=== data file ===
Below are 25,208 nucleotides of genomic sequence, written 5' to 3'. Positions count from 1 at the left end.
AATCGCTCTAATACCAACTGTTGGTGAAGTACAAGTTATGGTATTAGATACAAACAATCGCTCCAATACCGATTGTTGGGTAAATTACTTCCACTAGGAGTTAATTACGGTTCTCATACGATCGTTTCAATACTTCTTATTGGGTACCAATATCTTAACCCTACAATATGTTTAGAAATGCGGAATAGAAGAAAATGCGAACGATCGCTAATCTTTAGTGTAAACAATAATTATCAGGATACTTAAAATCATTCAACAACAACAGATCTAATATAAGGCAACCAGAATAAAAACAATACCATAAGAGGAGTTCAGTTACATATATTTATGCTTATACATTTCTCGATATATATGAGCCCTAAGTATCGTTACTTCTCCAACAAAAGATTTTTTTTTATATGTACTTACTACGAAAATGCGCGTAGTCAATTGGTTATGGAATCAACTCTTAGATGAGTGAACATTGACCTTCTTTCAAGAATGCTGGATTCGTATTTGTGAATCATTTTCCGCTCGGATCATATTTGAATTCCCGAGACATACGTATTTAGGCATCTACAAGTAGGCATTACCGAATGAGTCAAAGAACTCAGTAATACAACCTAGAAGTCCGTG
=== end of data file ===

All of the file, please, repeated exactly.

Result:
Below are 25,208 nucleotides of genomic sequence, written 5' to 3'. Positions count from 1 at the left end.
AATCGCTCTAATACCAACTGTTGGTGAAGTACAAGTTATGGTATTAGATACAAACAATCGCTCCAATACCGATTGTTGGGTAAATTACTTCCACTAGGAGTTAATTACGGTTCTCATACGATCGTTTCAATACTTCTTATTGGGTACCAATATCTTAACCCTACAATATGTTTAGAAATGCGGAATAGAAGAAAATGCGAACGATCGCTAATCTTTAGTGTAAACAATAATTATCAGGATACTTAAAATCATTCAACAACAACAGATCTAATATAAGGCAACCAGAATAAAAACAATACCATAAGAGGAGTTCAGTTACATATATTTATGCTTATACATTTCTCGATATATATGAGCCCTAAGTATCGTTACTTCTCCAACAAAAGATTTTTTTTTATATGTACTTACTACGAAAATGCGCGTAGTCAATTGGTTATGGAATCAACTCTTAGATGAGTGAACATTGACCTTCTTTCAAGAATGCTGGATTCGTATTTGTGAATCATTTTCCGCTCGGATCATATTTGAATTCCCGAGACATACGTATTTAGGCATCTACAAGTAGGCATTACCGAATGAGTCAAAGAACTCAGTAATACAACCTAGAAGTCCGTG